Focus on building good study habits to make the most of your time. These include tips like creating a study space, figuring out your learning style, taking good notes, and implementing a routine. No doubt you've also been told that smart studying includes getting enough sleep. But it's not just about getting a certain number of hours. A recent study also showed that students with regular sleep schedules had higher GPAs than students who got the same amount of sleep at irregular times.
Form a Study Group (with the Smart Kids)
Seek out other students who take studying seriously and who excel in the class. Spending time with them can help you keep a positive attitude about studying, provide accountability, and give you the opportunity to interact and ask questions about the course material.
Take Advantage of Extra Credit
This one is pretty self-explanatory. If you aren't satisfied with your grade in the class and extra credit points are sitting there, go get them. You can even ask your professor about opportunities for earning extra credit. Of course it will take extra work (that’s the point), but if you budget your time well, you’ll be able to complete the main assignments and then bolster your grade with extra points.
Go to Office Hours
One-on-one interaction with your instructor is a resource that many students hesitate to use. If the thought of meeting with your professor sounds intimidating, check out this article for ideas on how to start a productive conversation, and advice for how to talk about your grades.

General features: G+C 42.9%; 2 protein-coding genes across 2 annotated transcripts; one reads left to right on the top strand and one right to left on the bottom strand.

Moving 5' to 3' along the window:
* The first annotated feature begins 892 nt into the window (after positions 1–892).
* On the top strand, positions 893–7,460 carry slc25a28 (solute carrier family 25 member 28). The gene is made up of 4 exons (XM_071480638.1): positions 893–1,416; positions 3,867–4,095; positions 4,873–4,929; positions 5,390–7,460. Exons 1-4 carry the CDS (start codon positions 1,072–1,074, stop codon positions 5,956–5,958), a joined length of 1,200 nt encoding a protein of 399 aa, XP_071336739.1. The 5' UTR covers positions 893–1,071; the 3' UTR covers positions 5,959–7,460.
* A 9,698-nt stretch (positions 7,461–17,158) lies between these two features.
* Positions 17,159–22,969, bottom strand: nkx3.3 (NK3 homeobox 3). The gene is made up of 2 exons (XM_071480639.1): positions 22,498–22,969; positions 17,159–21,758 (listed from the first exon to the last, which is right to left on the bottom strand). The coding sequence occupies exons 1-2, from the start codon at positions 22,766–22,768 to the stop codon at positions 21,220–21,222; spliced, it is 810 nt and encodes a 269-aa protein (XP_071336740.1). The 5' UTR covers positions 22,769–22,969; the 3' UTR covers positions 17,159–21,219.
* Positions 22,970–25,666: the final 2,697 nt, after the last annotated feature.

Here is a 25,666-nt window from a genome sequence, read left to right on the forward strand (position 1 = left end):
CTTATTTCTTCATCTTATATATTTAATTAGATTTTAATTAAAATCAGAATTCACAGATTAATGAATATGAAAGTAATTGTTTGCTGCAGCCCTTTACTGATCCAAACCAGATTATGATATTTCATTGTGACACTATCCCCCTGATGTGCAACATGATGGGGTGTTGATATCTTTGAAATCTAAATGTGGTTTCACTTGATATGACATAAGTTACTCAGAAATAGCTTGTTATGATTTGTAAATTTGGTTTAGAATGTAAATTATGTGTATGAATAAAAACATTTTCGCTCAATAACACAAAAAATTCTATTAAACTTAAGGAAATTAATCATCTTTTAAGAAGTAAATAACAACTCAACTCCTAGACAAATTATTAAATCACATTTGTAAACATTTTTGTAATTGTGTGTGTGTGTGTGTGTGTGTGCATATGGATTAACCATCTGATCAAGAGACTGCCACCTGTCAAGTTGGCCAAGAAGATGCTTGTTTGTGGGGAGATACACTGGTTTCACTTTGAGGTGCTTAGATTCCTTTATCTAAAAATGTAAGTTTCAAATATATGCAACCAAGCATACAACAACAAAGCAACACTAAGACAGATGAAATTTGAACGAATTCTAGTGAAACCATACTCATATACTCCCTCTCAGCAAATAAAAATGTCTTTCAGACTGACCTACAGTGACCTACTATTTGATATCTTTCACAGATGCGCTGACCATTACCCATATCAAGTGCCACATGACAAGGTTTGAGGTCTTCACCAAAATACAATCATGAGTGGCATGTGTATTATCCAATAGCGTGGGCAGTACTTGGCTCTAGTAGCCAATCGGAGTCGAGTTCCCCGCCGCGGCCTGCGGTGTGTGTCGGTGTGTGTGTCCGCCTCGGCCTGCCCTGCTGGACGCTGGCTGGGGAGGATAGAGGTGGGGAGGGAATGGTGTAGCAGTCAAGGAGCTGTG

Remember, your instructors are there to help you succeed, and taking the time to talk with them will help you get the most out of your education. It also gives you a chance to show initiative in your studies and contributes to your reputation as a serious student. The fact that you cared enough to meet with your instructor outside of class may have a positive influence when it’s time to hand out grades.
The Bottom Line
Raising your GPA takes good old-fashioned hard work. But understanding how GPA works and focusing your time and energy will help you reach your goals efficiently. Start early, make every class count, set goals, and learn how to study strategically. If it were easy to raise your GPA, the number wouldn't be as significant.
Remember, however, your GPA is only one part of your academic career. Don't neglect other aspects such as extracurricular activities and standardized tests. Especially if your GPA is lower than you would like, your experience and your performance on other tests can augment your GPA on a transcript or resume.